Procedure The agar plates were poured by heating sterile YED agar in a microwave then pouring the agar onto 25 petri dishes The master plate was then streaked with yeast To determine the optimal serial dilution needed for the experiment, 1:1,000 and 1:10,000 dilutions of a yeast suspension made from the growth on the master plate were tested They showed no growth, so they were tested again, but without UV exposure They again showed no growth, so 1:10 and 1:100 dilutions were tested The 1:10 dilution provided growth that was too dense, so 1:100 dilution was used for actual experimentation Plastic test tubes and sterile bulb pipettes were then used to make the 1:100 serial dilution of the yeast suspension
Procedure 2.5 mL of this suspension was pipetted into each petri dish, which was labeled either exposed or control for 1, 3, 5, or 7 minutes, with 3 trials for each 5 glass beads were placed in each petri dish, which were swirled across the plate to spread the yeast suspension Three holes were made across the middle of a cardboard box, and UV flashlights emitting light in the 385 nm range were places in the openings Three petri dishes at a time were then exposed to the light for their indicated times Controls were covered in aluminum foil before being exposed to the UV light The exposed samples were then covered in aluminum foil, and stored in an incubator for 2 days at 30°C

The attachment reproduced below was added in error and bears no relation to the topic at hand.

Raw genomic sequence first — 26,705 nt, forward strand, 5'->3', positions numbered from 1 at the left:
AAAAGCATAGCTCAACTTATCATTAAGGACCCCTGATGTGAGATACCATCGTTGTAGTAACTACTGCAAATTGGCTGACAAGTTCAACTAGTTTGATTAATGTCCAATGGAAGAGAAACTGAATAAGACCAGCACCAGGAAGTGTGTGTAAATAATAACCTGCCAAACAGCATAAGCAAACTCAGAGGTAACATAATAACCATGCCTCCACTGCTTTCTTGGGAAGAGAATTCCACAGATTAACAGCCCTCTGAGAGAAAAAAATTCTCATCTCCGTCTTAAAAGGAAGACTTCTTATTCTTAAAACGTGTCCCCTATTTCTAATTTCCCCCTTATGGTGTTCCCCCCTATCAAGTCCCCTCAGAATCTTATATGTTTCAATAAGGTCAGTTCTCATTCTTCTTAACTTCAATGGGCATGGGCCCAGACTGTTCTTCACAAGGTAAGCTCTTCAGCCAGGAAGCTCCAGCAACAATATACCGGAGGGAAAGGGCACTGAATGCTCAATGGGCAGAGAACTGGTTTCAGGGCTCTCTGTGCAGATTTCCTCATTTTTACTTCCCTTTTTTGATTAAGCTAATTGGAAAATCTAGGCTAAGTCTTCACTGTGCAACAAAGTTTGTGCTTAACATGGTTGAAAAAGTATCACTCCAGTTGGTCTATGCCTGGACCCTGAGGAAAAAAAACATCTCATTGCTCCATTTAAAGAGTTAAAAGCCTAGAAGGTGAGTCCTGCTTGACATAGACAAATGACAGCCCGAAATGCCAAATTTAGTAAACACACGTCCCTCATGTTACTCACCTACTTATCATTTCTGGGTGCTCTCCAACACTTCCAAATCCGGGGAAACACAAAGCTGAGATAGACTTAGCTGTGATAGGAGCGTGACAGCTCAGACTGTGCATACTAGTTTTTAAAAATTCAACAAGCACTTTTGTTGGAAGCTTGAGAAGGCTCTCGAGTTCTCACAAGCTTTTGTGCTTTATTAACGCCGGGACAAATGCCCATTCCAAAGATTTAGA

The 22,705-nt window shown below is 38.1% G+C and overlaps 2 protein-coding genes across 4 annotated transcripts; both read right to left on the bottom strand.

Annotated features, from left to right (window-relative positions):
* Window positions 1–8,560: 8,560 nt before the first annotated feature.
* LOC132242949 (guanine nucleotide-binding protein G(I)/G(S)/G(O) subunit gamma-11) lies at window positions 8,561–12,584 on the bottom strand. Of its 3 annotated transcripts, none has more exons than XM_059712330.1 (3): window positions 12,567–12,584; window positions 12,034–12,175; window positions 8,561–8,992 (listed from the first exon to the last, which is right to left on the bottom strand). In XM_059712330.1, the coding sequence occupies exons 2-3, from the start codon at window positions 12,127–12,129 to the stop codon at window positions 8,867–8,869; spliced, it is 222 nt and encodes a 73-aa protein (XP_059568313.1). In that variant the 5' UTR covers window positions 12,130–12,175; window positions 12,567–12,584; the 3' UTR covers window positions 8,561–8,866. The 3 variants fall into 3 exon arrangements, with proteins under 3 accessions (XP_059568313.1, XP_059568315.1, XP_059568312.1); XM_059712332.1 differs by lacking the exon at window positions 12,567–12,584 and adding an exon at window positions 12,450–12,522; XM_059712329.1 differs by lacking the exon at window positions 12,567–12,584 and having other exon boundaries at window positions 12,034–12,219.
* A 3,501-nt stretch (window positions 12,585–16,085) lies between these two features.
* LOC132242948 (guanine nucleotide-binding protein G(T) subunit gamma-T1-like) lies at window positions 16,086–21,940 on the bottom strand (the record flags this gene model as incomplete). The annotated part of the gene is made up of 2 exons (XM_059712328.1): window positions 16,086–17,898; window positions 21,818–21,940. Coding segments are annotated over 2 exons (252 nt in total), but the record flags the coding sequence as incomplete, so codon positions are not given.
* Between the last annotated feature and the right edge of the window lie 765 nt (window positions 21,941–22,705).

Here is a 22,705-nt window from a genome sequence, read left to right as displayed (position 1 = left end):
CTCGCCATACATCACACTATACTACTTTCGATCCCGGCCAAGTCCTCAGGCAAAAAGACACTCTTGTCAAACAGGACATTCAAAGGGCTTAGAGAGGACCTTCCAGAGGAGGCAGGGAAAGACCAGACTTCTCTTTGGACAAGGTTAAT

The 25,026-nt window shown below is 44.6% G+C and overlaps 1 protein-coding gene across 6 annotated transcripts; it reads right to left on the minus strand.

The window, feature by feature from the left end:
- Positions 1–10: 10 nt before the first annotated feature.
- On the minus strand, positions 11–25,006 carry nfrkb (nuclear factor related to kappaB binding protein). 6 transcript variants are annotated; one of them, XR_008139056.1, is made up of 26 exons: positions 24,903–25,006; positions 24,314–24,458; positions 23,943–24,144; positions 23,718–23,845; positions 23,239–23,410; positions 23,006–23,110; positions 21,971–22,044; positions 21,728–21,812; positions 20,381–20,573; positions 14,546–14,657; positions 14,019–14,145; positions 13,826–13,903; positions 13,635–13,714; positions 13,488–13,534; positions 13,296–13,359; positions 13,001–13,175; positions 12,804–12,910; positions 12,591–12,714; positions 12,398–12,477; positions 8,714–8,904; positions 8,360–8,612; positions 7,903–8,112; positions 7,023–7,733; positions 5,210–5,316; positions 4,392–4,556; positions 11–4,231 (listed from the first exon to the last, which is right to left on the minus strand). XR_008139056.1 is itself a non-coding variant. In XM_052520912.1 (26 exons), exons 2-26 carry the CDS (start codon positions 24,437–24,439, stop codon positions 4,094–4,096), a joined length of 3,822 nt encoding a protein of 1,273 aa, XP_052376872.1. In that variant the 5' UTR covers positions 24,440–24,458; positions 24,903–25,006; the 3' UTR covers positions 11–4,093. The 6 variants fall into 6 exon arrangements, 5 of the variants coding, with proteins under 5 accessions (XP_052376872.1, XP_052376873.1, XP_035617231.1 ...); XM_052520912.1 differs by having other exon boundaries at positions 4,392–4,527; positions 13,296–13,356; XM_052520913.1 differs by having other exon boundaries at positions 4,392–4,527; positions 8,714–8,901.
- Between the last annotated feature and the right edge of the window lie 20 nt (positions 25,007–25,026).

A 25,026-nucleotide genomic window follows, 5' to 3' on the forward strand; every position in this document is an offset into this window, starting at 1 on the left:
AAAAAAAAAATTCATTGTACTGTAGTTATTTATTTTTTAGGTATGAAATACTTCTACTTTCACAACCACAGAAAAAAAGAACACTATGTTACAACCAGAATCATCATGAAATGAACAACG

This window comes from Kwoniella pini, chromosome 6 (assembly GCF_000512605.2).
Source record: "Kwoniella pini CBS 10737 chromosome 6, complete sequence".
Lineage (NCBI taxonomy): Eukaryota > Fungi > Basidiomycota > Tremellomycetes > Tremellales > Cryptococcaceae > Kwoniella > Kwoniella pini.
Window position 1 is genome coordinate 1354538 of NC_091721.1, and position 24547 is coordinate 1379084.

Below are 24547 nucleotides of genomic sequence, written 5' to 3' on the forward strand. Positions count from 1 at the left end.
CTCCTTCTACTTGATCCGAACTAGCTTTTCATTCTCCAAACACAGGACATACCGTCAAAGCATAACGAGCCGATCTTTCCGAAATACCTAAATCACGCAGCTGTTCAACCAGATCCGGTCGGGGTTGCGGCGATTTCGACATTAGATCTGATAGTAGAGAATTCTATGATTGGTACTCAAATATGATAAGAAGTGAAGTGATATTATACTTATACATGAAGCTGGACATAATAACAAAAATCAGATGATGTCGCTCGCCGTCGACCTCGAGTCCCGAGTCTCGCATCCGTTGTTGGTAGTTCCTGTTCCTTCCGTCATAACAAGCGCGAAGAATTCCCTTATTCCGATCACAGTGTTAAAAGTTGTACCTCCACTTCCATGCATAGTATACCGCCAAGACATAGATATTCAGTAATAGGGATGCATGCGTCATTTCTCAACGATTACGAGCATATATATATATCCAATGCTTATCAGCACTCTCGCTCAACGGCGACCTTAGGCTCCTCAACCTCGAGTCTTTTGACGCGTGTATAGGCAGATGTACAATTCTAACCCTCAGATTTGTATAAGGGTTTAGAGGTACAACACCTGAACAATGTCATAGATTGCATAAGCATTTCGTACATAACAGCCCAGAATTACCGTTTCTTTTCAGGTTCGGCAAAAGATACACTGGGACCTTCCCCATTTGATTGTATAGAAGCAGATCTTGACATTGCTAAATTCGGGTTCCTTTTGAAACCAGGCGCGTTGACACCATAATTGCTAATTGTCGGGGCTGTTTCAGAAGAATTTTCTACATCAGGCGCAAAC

Procedure To collect the data, a transparent grid containing 34 sections was placed over the petri dish The number of sections containing yeast growth out of 34 was then recorded There were 3 trials for each amount of time for control and exposed Independent variable-the amount of time the yeast was exposed to UV light Dependent variable-the amount of yeast growth Control-the yeast not exposed to UV light Constants-amount of yeast in each petri dish, sixe of the petri dishes,